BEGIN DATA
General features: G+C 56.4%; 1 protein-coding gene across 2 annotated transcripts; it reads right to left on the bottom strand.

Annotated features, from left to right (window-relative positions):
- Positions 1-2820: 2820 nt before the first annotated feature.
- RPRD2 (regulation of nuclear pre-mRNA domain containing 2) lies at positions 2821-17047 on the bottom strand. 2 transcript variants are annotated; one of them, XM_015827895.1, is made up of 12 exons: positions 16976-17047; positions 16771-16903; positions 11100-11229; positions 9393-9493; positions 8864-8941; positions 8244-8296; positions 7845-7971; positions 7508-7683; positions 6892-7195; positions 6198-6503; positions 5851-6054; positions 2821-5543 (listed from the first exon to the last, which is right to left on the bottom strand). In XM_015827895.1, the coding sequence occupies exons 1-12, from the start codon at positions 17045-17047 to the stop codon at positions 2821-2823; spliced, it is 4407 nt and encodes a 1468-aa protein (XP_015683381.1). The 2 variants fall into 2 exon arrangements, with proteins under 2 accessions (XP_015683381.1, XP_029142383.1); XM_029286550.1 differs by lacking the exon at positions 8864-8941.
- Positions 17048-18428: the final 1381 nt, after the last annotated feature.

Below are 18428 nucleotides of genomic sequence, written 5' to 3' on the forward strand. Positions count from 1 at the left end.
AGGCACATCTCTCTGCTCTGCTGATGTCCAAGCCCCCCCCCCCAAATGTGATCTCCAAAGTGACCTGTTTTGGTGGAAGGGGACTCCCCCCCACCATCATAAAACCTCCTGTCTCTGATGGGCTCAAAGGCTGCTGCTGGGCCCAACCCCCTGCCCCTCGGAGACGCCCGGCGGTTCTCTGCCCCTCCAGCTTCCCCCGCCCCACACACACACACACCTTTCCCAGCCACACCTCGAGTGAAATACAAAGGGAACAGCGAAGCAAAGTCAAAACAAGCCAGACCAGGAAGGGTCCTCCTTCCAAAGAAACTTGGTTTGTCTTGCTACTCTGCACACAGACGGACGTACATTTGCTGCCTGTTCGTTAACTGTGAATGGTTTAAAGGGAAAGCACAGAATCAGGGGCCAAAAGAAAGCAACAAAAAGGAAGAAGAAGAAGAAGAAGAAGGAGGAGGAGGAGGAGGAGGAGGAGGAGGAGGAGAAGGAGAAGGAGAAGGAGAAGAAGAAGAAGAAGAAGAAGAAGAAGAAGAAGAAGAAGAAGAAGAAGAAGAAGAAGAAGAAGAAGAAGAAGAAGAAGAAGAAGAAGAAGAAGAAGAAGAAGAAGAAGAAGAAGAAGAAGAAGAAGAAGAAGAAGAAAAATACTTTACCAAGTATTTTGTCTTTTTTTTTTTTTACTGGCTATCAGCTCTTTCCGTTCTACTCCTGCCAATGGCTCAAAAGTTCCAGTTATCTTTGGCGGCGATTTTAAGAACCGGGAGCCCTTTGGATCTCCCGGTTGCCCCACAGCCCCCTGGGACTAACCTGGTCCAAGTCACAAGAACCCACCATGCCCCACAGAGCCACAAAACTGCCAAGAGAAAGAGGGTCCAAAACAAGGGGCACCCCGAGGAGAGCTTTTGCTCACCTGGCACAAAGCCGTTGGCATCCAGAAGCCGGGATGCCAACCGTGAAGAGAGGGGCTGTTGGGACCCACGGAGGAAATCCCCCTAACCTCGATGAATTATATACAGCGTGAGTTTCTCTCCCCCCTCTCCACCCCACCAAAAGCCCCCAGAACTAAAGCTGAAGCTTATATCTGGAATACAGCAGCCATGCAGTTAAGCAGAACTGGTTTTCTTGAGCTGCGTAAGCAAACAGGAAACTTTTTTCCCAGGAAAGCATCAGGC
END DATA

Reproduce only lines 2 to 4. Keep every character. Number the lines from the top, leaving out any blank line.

Annotated features, from left to right (window-relative positions):
- Positions 1-2820: 2820 nt before the first annotated feature.
- RPRD2 (regulation of nuclear pre-mRNA domain containing 2) lies at positions 2821-17047 on the bottom strand. 2 transcript variants are annotated; one of them, XM_015827895.1, is made up of 12 exons: positions 16976-17047; positions 16771-16903; positions 11100-11229; positions 9393-9493; positions 8864-8941; positions 8244-8296; positions 7845-7971; positions 7508-7683; positions 6892-7195; positions 6198-6503; positions 5851-6054; positions 2821-5543 (listed from the first exon to the last, which is right to left on the bottom strand). In XM_015827895.1, the coding sequence occupies exons 1-12, from the start codon at positions 17045-17047 to the stop codon at positions 2821-2823; spliced, it is 4407 nt and encodes a 1468-aa protein (XP_015683381.1). The 2 variants fall into 2 exon arrangements, with proteins under 2 accessions (XP_015683381.1, XP_029142383.1); XM_029286550.1 differs by lacking the exon at positions 8864-8941.